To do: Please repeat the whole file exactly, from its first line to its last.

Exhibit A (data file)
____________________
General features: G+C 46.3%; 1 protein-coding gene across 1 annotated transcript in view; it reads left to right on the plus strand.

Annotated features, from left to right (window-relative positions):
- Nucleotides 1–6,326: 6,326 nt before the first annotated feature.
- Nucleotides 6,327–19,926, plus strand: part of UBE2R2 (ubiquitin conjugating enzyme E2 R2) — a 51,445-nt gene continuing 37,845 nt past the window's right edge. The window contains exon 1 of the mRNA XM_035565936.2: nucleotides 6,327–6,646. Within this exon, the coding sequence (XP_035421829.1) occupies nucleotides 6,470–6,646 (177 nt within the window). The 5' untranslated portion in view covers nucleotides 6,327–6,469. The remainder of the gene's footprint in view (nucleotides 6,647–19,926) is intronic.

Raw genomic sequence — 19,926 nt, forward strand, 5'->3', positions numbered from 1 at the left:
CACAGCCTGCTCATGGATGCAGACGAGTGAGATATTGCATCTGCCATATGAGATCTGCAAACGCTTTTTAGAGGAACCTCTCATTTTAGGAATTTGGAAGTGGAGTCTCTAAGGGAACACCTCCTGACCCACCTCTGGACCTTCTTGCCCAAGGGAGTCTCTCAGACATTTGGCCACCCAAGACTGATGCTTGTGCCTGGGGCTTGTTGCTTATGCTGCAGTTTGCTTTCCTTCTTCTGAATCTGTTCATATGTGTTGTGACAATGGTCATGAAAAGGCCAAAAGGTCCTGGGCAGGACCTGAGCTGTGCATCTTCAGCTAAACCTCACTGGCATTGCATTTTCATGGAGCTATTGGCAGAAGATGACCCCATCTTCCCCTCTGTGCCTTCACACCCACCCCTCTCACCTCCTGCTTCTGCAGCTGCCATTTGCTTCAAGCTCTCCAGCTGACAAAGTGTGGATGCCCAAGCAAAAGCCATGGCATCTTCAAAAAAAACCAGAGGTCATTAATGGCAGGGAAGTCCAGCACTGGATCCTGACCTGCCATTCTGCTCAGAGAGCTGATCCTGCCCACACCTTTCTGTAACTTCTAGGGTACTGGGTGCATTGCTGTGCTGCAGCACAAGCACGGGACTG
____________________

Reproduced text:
General features: G+C 46.3%; 1 protein-coding gene across 1 annotated transcript in view; it reads left to right on the plus strand.

Annotated features, from left to right (window-relative positions):
- Nucleotides 1–6,326: 6,326 nt before the first annotated feature.
- Nucleotides 6,327–19,926, plus strand: part of UBE2R2 (ubiquitin conjugating enzyme E2 R2) — a 51,445-nt gene continuing 37,845 nt past the window's right edge. The window contains exon 1 of the mRNA XM_035565936.2: nucleotides 6,327–6,646. Within this exon, the coding sequence (XP_035421829.1) occupies nucleotides 6,470–6,646 (177 nt within the window). The 5' untranslated portion in view covers nucleotides 6,327–6,469. The remainder of the gene's footprint in view (nucleotides 6,647–19,926) is intronic.

Raw genomic sequence — 19,926 nt, forward strand, 5'->3', positions numbered from 1 at the left:
CACAGCCTGCTCATGGATGCAGACGAGTGAGATATTGCATCTGCCATATGAGATCTGCAAACGCTTTTTAGAGGAACCTCTCATTTTAGGAATTTGGAAGTGGAGTCTCTAAGGGAACACCTCCTGACCCACCTCTGGACCTTCTTGCCCAAGGGAGTCTCTCAGACATTTGGCCACCCAAGACTGATGCTTGTGCCTGGGGCTTGTTGCTTATGCTGCAGTTTGCTTTCCTTCTTCTGAATCTGTTCATATGTGTTGTGACAATGGTCATGAAAAGGCCAAAAGGTCCTGGGCAGGACCTGAGCTGTGCATCTTCAGCTAAACCTCACTGGCATTGCATTTTCATGGAGCTATTGGCAGAAGATGACCCCATCTTCCCCTCTGTGCCTTCACACCCACCCCTCTCACCTCCTGCTTCTGCAGCTGCCATTTGCTTCAAGCTCTCCAGCTGACAAAGTGTGGATGCCCAAGCAAAAGCCATGGCATCTTCAAAAAAAACCAGAGGTCATTAATGGCAGGGAAGTCCAGCACTGGATCCTGACCTGCCATTCTGCTCAGAGAGCTGATCCTGCCCACACCTTTCTGTAACTTCTAGGGTACTGGGTGCATTGCTGTGCTGCAGCACAAGCACGGGACTG